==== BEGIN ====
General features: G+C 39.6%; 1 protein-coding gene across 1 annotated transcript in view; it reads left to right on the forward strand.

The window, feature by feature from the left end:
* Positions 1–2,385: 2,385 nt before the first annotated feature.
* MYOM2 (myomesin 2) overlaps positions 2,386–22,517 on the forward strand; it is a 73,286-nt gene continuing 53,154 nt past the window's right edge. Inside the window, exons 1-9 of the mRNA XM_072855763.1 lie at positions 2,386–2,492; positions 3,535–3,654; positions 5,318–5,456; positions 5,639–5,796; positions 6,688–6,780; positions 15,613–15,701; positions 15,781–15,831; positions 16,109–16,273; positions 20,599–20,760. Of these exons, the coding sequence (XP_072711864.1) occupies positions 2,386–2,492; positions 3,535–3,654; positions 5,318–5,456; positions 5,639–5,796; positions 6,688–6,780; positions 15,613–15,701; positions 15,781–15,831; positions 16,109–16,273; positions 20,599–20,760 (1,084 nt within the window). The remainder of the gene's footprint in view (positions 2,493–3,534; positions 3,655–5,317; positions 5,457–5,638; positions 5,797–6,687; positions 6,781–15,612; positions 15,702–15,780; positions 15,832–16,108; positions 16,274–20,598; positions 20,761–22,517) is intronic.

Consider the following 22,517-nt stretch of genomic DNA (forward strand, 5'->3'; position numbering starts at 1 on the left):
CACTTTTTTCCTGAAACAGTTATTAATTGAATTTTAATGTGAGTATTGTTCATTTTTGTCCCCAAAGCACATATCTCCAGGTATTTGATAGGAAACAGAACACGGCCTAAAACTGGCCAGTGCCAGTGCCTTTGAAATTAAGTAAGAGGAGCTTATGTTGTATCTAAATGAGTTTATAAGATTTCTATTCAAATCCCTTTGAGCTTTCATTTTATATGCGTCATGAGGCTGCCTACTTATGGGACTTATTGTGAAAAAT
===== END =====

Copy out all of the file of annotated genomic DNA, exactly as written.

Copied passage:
General features: G+C 39.6%; 1 protein-coding gene across 1 annotated transcript in view; it reads left to right on the forward strand.

The window, feature by feature from the left end:
* Positions 1–2,385: 2,385 nt before the first annotated feature.
* MYOM2 (myomesin 2) overlaps positions 2,386–22,517 on the forward strand; it is a 73,286-nt gene continuing 53,154 nt past the window's right edge. Inside the window, exons 1-9 of the mRNA XM_072855763.1 lie at positions 2,386–2,492; positions 3,535–3,654; positions 5,318–5,456; positions 5,639–5,796; positions 6,688–6,780; positions 15,613–15,701; positions 15,781–15,831; positions 16,109–16,273; positions 20,599–20,760. Of these exons, the coding sequence (XP_072711864.1) occupies positions 2,386–2,492; positions 3,535–3,654; positions 5,318–5,456; positions 5,639–5,796; positions 6,688–6,780; positions 15,613–15,701; positions 15,781–15,831; positions 16,109–16,273; positions 20,599–20,760 (1,084 nt within the window). The remainder of the gene's footprint in view (positions 2,493–3,534; positions 3,655–5,317; positions 5,457–5,638; positions 5,797–6,687; positions 6,781–15,612; positions 15,702–15,780; positions 15,832–16,108; positions 16,274–20,598; positions 20,761–22,517) is intronic.

Consider the following 22,517-nt stretch of genomic DNA (forward strand, 5'->3'; position numbering starts at 1 on the left):
CACTTTTTTCCTGAAACAGTTATTAATTGAATTTTAATGTGAGTATTGTTCATTTTTGTCCCCAAAGCACATATCTCCAGGTATTTGATAGGAAACAGAACACGGCCTAAAACTGGCCAGTGCCAGTGCCTTTGAAATTAAGTAAGAGGAGCTTATGTTGTATCTAAATGAGTTTATAAGATTTCTATTCAAATCCCTTTGAGCTTTCATTTTATATGCGTCATGAGGCTGCCTACTTATGGGACTTATTGTGAAAAAT